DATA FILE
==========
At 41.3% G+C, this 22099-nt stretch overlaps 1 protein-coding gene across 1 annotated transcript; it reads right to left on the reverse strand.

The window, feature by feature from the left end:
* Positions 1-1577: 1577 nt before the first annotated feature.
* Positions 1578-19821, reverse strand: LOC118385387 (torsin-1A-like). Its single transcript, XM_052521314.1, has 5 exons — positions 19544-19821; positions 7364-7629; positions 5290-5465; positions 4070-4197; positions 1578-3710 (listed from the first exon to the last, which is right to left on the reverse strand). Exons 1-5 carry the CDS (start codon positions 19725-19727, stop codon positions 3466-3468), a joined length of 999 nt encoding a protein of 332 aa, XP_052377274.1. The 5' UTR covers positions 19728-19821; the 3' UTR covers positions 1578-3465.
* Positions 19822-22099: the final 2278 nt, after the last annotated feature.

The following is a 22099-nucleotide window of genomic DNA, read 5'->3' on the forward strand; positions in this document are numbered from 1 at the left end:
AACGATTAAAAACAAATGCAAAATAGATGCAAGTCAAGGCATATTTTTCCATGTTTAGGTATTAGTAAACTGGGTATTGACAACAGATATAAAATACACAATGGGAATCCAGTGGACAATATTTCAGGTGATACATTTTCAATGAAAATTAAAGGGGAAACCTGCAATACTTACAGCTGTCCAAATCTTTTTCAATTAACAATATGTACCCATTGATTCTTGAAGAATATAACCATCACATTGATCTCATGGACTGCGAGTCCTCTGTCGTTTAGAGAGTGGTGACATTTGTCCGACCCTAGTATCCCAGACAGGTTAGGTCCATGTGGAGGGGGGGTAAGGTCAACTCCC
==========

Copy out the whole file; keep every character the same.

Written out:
At 41.3% G+C, this 22099-nt stretch overlaps 1 protein-coding gene across 1 annotated transcript; it reads right to left on the reverse strand.

The window, feature by feature from the left end:
* Positions 1-1577: 1577 nt before the first annotated feature.
* Positions 1578-19821, reverse strand: LOC118385387 (torsin-1A-like). Its single transcript, XM_052521314.1, has 5 exons — positions 19544-19821; positions 7364-7629; positions 5290-5465; positions 4070-4197; positions 1578-3710 (listed from the first exon to the last, which is right to left on the reverse strand). Exons 1-5 carry the CDS (start codon positions 19725-19727, stop codon positions 3466-3468), a joined length of 999 nt encoding a protein of 332 aa, XP_052377274.1. The 5' UTR covers positions 19728-19821; the 3' UTR covers positions 1578-3465.
* Positions 19822-22099: the final 2278 nt, after the last annotated feature.

The following is a 22099-nucleotide window of genomic DNA, read 5'->3' on the forward strand; positions in this document are numbered from 1 at the left end:
AACGATTAAAAACAAATGCAAAATAGATGCAAGTCAAGGCATATTTTTCCATGTTTAGGTATTAGTAAACTGGGTATTGACAACAGATATAAAATACACAATGGGAATCCAGTGGACAATATTTCAGGTGATACATTTTCAATGAAAATTAAAGGGGAAACCTGCAATACTTACAGCTGTCCAAATCTTTTTCAATTAACAATATGTACCCATTGATTCTTGAAGAATATAACCATCACATTGATCTCATGGACTGCGAGTCCTCTGTCGTTTAGAGAGTGGTGACATTTGTCCGACCCTAGTATCCCAGACAGGTTAGGTCCATGTGGAGGGGGGGTAAGGTCAACTCCC